From: Kent West <email@example.com>
To: firstname.lastname@example.org, Debian <email@example.com>
Subject: Re: Just my opinion
Date: Mon, 05 Jul 1999 00:04:20 -0500
I just wanted to take a minute to let you know that over the past year
I've been subscribed to this list I've developed an opinion about you
that whenever I see one of your posts I think, "Finally, here will be
some solid knowledge, delivered with tact and grace, from what appears
to be a really decent guy." (I don't actually think those words of
course, but the idea is there floating in my subconcious.)
This comment you sent just reinforces that perception. I really
appreciate you hanging around the list and offering so much help.
George Bonser wrote:
> On Mon, 5 Jul 1999, John Galt wrote:
> > Okay, leave. Debian doesn't need you more than you need it. See you
> > you get a clue.
> Well, I think THAT kind of comment is just as bad. I have been using
> Debian since before 1.0 and it IS difficult to install and get set up.
> thing is that the initial installation is important to a newbie because
> that is what they are focused on at the start. The fact that it will
> them hours and hours down the road in maintenance once they DO get it
> up is not very important at that stage.
> The installation procedure is Debian's weak point but I think a little
> education of the user might help more than snide comments.
> If the installation were to auto detect and set up everything for you,
> would need to be rather arrogant and start making decisions for you.
> Rather then be stuck with a default installation based on the best guess
> by the installation builder, Debian asks you EVERYTHING.
> Try this analogy ... Slackware is like building an unassembled model
> All of the pieces are there and they are precut to assemble together
> provided you have a little skill and follow the directions. Red Hat
> that model, assembles it, paints it, adds all the decals and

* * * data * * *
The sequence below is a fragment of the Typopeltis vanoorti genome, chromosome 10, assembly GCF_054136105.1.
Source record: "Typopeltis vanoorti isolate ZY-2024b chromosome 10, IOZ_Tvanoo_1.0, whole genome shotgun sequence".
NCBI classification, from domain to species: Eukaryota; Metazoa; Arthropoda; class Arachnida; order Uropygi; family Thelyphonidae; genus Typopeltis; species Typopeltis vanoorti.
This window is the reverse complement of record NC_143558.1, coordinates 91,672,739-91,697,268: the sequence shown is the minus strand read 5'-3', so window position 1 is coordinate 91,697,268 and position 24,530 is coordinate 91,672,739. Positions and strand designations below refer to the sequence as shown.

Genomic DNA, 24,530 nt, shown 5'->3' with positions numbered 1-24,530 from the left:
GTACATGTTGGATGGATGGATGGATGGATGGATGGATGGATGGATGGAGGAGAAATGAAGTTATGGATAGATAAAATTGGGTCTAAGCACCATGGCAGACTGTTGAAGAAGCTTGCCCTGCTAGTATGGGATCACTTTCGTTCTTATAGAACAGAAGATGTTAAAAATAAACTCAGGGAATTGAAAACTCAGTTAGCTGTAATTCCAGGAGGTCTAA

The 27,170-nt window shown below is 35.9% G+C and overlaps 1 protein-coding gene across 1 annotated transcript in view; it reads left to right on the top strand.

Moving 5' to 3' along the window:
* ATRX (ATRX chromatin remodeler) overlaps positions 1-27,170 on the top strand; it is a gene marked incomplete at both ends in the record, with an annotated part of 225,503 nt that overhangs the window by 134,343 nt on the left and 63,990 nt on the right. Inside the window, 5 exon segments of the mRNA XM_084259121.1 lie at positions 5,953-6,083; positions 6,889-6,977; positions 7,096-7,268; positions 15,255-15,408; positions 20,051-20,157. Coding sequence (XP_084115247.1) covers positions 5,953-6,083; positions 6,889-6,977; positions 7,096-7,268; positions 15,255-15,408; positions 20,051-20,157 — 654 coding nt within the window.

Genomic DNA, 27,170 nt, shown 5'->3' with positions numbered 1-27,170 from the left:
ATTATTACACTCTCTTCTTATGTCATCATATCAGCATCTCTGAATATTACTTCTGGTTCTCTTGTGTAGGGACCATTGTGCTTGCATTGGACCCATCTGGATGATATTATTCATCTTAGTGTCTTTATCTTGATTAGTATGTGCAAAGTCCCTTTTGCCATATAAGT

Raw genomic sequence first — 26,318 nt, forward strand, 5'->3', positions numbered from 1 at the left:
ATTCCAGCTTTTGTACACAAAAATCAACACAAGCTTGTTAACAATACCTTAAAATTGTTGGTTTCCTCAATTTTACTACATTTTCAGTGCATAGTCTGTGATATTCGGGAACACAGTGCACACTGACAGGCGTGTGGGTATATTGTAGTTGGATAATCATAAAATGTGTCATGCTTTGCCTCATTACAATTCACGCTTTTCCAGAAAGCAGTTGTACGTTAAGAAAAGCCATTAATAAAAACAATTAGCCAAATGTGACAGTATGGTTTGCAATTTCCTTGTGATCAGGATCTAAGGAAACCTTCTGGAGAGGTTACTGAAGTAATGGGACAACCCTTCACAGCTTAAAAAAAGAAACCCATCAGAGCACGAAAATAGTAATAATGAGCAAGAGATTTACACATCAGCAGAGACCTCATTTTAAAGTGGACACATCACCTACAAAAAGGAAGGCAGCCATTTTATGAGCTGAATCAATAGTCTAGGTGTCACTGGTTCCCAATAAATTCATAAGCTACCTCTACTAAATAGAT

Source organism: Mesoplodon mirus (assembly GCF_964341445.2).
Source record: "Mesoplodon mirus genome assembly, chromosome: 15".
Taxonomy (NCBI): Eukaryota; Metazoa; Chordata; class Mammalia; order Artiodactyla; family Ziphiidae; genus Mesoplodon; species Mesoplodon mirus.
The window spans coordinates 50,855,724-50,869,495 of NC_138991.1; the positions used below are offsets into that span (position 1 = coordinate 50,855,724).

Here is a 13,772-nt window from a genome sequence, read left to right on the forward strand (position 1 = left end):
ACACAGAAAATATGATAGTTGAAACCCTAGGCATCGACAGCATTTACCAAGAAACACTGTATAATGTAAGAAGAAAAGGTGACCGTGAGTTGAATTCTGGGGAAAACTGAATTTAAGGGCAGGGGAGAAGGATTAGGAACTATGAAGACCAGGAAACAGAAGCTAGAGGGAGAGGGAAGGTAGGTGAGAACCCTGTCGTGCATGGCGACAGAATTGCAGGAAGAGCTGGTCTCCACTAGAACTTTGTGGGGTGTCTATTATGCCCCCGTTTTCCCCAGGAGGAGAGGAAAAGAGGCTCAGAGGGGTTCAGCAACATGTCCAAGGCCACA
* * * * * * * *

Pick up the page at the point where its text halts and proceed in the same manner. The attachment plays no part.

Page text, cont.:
> and even puts it on a nice display stand. Trouble is that if you want a
> different paint job or decoration scheme, you are going to have to go to
> lot of trouble to undo their work.
> Debian assembles the model but leaves it unpainted and certain options
> until they ask you how you want it. Even then, it is up to you to paint
> the way you want (X config is very plain vanilla in Debian). Debian is
> the "unfinished furnature" store of Linux. You get it and apply the
> touches yourself. That is why it is so popular with experianced
> administrators. Debian assumes as little as possible about the way you
> want your system installed.
> There SHOULD however be some way of helping someone that has no clue how
> they want it to look because they have never seen one before. There is
> reason why the svga X server can not provide an option to install a
> pre-built config file that presents a reasonable display on ANY svga
> capable monitor .... just the basic svga modes. So the display is not
> "tweaked" to the capabilities of your hardware but it is useful. Some
> "canned" sound configurations for the most popular sound hardware would
> nice too.
> The original poster was probably just frustrated after having spent a
> weekend trying to get Debian installed. Comments such as the one you
> do not show the Debian user community in a good light. The poster
> the major weakness in Debian. Don't shoot the messenger ... listen.
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